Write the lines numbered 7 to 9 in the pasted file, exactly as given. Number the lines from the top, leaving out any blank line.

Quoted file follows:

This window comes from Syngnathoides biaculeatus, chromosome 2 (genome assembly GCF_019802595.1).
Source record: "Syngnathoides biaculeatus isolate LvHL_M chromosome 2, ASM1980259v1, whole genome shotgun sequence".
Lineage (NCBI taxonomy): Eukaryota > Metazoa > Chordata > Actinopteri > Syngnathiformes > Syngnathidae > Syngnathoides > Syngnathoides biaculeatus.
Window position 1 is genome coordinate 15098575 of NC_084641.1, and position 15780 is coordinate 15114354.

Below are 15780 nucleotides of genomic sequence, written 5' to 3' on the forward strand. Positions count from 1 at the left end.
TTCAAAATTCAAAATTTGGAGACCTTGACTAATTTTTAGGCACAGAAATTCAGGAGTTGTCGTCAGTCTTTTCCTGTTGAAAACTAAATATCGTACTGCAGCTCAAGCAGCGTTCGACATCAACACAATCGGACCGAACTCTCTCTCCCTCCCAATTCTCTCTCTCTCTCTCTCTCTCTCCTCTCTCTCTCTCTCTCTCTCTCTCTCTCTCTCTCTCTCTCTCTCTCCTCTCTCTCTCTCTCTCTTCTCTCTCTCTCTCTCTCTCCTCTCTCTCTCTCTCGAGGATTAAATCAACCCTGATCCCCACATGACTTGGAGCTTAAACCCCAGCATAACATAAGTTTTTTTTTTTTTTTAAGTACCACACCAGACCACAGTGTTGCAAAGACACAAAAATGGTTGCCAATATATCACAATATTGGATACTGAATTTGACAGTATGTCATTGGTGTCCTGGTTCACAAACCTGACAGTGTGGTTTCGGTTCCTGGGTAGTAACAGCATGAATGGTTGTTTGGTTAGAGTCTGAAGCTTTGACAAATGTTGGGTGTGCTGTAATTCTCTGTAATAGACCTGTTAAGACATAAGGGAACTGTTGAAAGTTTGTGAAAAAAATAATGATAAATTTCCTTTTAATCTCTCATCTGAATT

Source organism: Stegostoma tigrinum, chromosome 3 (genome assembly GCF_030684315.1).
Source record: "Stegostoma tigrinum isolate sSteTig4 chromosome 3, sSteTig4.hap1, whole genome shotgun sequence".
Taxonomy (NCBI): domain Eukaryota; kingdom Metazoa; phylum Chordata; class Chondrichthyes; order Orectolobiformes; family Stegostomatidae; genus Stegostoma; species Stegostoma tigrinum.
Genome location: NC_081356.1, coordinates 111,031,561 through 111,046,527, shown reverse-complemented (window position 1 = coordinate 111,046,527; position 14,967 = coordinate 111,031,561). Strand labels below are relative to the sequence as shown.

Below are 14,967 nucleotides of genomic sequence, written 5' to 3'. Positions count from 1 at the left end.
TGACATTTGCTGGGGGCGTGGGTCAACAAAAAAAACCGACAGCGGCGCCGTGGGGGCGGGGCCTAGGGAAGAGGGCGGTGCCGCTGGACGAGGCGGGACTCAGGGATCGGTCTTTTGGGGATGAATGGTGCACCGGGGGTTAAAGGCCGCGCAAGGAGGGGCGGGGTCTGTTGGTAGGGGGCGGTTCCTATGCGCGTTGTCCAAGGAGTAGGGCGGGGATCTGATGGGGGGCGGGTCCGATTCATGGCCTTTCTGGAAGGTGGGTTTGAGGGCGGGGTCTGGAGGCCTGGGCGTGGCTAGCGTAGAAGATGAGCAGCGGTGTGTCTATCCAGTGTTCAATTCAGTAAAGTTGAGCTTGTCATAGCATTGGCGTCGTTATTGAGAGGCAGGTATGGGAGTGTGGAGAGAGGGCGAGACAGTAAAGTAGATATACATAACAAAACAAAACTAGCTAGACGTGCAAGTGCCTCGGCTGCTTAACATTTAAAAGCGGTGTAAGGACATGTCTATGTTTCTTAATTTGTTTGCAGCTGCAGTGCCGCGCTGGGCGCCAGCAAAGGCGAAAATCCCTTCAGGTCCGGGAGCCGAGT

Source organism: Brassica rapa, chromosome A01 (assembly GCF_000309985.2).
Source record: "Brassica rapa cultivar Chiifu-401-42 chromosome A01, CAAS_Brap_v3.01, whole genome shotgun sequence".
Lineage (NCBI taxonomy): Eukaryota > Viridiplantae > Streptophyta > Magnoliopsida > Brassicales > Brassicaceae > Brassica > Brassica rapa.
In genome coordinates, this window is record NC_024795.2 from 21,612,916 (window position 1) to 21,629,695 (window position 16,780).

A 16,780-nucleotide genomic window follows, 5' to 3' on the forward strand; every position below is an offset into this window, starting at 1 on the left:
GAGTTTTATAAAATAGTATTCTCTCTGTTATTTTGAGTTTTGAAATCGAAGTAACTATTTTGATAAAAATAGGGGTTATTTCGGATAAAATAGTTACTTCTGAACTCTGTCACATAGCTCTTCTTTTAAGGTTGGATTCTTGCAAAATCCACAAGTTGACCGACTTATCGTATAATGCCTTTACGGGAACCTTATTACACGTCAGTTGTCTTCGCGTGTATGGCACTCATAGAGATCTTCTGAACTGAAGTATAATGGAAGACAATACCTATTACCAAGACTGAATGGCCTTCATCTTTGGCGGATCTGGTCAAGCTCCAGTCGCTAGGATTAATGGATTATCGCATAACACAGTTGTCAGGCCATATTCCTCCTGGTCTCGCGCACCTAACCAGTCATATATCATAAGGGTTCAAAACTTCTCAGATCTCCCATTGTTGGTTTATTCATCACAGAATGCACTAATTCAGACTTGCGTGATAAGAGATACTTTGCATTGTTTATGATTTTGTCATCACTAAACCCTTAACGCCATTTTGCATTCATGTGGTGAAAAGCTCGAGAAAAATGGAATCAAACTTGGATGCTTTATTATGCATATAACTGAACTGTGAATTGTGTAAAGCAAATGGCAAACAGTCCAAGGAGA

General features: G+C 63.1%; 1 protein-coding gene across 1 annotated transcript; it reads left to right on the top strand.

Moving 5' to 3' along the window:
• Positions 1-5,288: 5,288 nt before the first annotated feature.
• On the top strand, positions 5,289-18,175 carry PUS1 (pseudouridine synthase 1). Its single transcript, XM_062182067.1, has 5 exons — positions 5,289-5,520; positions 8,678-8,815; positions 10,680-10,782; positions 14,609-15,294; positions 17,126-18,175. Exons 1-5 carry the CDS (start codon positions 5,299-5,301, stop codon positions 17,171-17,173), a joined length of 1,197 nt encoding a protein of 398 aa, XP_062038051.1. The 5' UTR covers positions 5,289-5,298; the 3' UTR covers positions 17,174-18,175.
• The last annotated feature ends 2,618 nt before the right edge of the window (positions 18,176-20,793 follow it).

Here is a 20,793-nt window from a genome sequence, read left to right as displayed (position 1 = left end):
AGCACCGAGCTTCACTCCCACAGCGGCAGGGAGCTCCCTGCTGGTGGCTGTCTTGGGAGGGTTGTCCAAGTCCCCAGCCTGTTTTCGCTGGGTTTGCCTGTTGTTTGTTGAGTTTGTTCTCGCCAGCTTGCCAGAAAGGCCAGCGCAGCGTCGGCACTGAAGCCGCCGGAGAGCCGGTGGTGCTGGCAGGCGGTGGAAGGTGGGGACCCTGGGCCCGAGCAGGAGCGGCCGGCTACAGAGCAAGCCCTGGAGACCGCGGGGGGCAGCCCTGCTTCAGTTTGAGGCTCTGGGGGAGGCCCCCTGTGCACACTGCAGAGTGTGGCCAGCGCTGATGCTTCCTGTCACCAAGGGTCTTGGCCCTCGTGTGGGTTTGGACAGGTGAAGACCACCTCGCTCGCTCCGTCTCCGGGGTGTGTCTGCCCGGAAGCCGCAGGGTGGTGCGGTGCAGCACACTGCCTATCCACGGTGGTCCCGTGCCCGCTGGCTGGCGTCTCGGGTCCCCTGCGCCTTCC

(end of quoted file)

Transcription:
Source organism: Stegostoma tigrinum, chromosome 3 (genome assembly GCF_030684315.1).
Source record: "Stegostoma tigrinum isolate sSteTig4 chromosome 3, sSteTig4.hap1, whole genome shotgun sequence".
Taxonomy (NCBI): domain Eukaryota; kingdom Metazoa; phylum Chordata; class Chondrichthyes; order Orectolobiformes; family Stegostomatidae; genus Stegostoma; species Stegostoma tigrinum.